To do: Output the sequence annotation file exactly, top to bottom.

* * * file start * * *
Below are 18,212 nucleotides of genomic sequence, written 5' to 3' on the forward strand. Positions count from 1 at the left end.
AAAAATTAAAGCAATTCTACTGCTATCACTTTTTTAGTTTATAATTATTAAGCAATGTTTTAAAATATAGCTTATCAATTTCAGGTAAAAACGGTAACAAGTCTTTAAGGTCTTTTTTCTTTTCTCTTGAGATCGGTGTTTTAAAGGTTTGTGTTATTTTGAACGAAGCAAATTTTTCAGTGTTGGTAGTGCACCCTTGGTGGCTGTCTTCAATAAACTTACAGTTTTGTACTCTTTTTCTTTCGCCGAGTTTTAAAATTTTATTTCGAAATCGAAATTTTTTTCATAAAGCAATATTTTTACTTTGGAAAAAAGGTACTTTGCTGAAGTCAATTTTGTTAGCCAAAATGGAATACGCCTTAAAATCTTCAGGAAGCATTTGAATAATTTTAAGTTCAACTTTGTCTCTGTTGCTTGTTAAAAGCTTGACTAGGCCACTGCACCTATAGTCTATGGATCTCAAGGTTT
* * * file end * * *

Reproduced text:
Below are 18,212 nucleotides of genomic sequence, written 5' to 3' on the forward strand. Positions count from 1 at the left end.
AAAAATTAAAGCAATTCTACTGCTATCACTTTTTTAGTTTATAATTATTAAGCAATGTTTTAAAATATAGCTTATCAATTTCAGGTAAAAACGGTAACAAGTCTTTAAGGTCTTTTTTCTTTTCTCTTGAGATCGGTGTTTTAAAGGTTTGTGTTATTTTGAACGAAGCAAATTTTTCAGTGTTGGTAGTGCACCCTTGGTGGCTGTCTTCAATAAACTTACAGTTTTGTACTCTTTTTCTTTCGCCGAGTTTTAAAATTTTATTTCGAAATCGAAATTTTTTTCATAAAGCAATATTTTTACTTTGGAAAAAAGGTACTTTGCTGAAGTCAATTTTGTTAGCCAAAATGGAATACGCCTTAAAATCTTCAGGAAGCATTTGAATAATTTTAAGTTCAACTTTGTCTCTGTTGCTTGTTAAAAGCTTGACTAGGCCACTGCACCTATAGTCTATGGATCTCAAGGTTT